MRAPs And Bayonets: What We Know About The Pentagon’s 1033 Program

MRAPs And Bayonets: What We Know About The Pentagon’s 1033 Program by by Arezou Rezvani, Jessica Pupovac, David Eads, and Tyler Fisher. (NPR)

From the post:

Amid widespread criticism of the deployment of military-grade weapons and vehicles by police officers in Ferguson, Mo., President Obama recently ordered a review of federal efforts supplying equipment to local law enforcement agencies across the country.

So, we decided to take a look at what the president might find.

NPR obtained data from the Pentagon on every military item sent to local, state and federal agencies through the Pentagon’s Law Enforcement Support Office — known as the 1033 program — from 2006 through April 23, 2014. The Department of Defense does not publicly report which agencies receive each piece of equipment, but they have identified the counties that the items were shipped to, a description of each, and the amount the Pentagon initially paid for them.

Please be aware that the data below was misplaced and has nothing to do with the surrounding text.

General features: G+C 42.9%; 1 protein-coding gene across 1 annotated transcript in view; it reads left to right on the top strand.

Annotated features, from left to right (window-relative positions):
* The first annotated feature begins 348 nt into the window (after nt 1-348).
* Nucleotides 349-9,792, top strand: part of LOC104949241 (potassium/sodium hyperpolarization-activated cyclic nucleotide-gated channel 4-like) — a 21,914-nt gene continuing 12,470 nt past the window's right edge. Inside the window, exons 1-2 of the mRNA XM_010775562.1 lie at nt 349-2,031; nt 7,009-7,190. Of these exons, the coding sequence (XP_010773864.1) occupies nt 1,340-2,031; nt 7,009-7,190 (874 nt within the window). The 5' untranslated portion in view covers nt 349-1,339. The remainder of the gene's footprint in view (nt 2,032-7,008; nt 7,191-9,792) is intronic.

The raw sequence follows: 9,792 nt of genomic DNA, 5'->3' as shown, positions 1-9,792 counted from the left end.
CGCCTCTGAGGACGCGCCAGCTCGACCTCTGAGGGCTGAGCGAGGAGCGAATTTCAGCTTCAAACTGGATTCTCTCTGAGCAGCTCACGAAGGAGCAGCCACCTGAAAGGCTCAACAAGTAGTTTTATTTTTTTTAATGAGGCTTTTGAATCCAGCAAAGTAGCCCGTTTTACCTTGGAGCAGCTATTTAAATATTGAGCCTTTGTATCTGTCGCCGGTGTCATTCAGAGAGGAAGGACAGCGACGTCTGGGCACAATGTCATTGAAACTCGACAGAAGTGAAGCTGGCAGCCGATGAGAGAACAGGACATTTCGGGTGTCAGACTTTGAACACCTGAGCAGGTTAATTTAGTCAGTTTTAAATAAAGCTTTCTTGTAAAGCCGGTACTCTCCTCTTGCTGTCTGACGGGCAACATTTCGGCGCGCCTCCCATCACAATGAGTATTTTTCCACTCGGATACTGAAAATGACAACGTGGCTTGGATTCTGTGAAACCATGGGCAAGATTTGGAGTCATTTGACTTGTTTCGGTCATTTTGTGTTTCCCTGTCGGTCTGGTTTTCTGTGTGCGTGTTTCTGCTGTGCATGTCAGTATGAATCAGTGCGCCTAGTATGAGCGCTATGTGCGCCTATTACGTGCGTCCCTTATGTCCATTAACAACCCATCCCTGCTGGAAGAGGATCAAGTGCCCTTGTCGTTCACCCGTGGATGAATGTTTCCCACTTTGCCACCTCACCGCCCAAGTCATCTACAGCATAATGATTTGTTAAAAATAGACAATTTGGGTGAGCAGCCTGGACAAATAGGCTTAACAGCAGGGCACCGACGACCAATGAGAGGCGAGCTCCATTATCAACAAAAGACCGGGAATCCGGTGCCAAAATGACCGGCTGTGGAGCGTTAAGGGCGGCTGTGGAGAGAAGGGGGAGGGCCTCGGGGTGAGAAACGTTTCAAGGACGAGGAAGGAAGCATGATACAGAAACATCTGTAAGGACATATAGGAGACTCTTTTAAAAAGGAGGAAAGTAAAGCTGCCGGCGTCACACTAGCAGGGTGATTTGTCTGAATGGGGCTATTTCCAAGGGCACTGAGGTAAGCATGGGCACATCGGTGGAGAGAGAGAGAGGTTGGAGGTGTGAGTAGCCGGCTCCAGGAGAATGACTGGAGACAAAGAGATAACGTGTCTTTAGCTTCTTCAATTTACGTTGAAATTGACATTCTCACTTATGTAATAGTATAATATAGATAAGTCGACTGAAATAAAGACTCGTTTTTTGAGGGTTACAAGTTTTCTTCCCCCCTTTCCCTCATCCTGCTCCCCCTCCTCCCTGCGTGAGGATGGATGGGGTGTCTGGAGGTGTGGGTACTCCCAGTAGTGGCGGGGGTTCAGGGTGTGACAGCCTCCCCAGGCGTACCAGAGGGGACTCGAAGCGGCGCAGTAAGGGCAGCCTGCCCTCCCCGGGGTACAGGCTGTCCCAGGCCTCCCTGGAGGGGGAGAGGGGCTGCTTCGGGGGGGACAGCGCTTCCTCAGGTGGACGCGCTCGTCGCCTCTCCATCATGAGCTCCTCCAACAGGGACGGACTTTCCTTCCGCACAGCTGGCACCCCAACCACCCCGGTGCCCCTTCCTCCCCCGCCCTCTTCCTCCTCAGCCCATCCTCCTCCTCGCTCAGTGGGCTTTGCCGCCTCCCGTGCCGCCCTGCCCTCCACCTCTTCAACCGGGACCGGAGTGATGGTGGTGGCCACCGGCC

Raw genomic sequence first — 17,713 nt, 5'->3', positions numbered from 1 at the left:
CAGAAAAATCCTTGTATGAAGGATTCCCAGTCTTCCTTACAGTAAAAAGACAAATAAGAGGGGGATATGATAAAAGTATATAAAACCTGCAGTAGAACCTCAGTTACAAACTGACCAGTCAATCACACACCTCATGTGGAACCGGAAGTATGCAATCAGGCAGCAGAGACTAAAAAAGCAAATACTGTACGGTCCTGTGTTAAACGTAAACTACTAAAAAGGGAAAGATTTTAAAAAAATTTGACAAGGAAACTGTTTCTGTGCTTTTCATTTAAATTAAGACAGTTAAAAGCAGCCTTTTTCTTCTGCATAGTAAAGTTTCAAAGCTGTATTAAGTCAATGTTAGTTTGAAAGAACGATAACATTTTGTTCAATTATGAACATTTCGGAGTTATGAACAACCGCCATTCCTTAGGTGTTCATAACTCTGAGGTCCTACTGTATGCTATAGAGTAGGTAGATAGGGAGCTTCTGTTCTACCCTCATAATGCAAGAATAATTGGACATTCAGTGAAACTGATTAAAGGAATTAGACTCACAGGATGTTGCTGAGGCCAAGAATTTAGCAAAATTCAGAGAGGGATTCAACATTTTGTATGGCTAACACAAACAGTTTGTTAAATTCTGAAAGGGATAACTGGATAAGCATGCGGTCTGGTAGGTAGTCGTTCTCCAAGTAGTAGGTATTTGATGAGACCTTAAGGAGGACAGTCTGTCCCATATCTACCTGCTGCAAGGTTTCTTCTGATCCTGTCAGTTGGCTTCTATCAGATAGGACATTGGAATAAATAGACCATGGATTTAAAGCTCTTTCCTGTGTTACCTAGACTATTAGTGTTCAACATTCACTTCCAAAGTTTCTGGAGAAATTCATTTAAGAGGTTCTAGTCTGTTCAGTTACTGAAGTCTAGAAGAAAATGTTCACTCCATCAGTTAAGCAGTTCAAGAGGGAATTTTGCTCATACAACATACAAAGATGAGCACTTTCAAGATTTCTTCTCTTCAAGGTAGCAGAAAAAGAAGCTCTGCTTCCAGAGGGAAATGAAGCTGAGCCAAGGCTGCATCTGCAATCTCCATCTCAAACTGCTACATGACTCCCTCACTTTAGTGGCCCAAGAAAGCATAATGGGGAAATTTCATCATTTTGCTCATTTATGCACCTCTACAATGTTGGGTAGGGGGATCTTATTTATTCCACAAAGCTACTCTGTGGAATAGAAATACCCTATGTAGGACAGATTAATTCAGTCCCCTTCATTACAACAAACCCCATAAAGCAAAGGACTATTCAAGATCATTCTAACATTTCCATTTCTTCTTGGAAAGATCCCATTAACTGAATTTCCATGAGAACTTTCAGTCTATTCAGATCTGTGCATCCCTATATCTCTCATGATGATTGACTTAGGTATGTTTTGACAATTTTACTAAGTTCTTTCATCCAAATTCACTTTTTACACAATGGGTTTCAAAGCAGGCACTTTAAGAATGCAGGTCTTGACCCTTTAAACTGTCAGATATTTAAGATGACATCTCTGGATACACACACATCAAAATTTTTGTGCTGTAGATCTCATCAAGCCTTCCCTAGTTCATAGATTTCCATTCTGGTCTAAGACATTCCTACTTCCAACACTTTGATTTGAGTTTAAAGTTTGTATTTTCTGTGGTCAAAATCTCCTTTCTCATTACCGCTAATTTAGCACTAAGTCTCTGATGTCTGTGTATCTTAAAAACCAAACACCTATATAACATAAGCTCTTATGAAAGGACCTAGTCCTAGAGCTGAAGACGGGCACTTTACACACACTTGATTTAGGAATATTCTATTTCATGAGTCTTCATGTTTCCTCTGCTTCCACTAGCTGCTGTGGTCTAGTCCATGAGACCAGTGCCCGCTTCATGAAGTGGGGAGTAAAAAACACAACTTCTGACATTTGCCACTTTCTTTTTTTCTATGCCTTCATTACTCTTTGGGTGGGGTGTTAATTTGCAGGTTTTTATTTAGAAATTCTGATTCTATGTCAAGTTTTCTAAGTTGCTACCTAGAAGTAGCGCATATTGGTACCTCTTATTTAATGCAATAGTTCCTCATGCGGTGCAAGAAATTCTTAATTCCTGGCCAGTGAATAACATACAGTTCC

We took the raw data, analyzed it and have organized it to make it more accessible. We are making that data set available to the public today.

This is a data set that raises more questions than it answers, as the post points out.

The top ten categories of items distributed (valued in the $millions): vehicles, aircraft, comm. & detection, clothing, construction, fire control, weapons, electric wire, medical equipment, and tractors.

Tractors? I can understand the military having tractors since it is entirely self-reliance during military operations. Why any local law enforcement office needs a tractor is less clear. Or bayonets (11,959 of them).

The NPR post does a good job of raising questions but since there are 3,143 counties or their equivalents in the United States, connecting the dots with particular local agencies, uses, etc. falls on your shoulders.

Could be quite interesting. Is your local sheriff “training” on an amphibious vehicle to reach his deer blind during hunting season? (Utter speculation on my part. I don’t know if your local sheriff likes to hunt deer.)

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